Research & Publications
Studying the Black Guillemots of Cooper Island has largely been a solitary venture for Dr. George Divoky. While the discovery and initial years of the study were part of governmental research related to oil development in northern Alaska, for the past (almost) five decades, his work has been conducted with occasional grants and much personal dedication. Long-term studies such as George’s can rarely be conducted by the government, which typically focus on immediate agency needs. The duration of most academic research is insufficient to allow exposition of multi-decade trends. Yet it is precisely this type of extended data set that is needed to monitor the long-term cycles and trends related to climate change and other atmospheric variation.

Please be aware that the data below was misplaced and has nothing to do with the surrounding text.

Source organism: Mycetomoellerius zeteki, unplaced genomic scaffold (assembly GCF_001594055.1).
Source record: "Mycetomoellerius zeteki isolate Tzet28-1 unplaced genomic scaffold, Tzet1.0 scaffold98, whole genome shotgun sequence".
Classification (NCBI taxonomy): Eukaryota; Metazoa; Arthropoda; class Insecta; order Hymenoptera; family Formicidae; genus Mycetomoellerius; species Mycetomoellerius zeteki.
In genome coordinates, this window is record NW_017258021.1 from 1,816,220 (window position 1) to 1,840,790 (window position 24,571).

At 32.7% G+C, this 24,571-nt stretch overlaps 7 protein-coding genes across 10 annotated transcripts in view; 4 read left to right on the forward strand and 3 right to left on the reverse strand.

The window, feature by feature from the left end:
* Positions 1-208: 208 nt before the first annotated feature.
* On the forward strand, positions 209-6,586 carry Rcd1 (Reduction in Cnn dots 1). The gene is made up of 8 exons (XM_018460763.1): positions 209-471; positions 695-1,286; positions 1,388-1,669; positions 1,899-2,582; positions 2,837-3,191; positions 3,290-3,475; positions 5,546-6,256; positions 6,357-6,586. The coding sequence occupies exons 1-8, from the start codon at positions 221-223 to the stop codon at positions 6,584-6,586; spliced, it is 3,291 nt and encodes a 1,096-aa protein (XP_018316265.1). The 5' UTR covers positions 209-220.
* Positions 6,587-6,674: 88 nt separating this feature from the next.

George Divoky has been studying seabirds in arctic Alaska since 1970 and holds a Ph.D. from the University of Alaska Fairbanks. Research priorities and directions are set with the advice of a Scientific Advisory Board composed of prominent arctic researchers from a number of disciplines.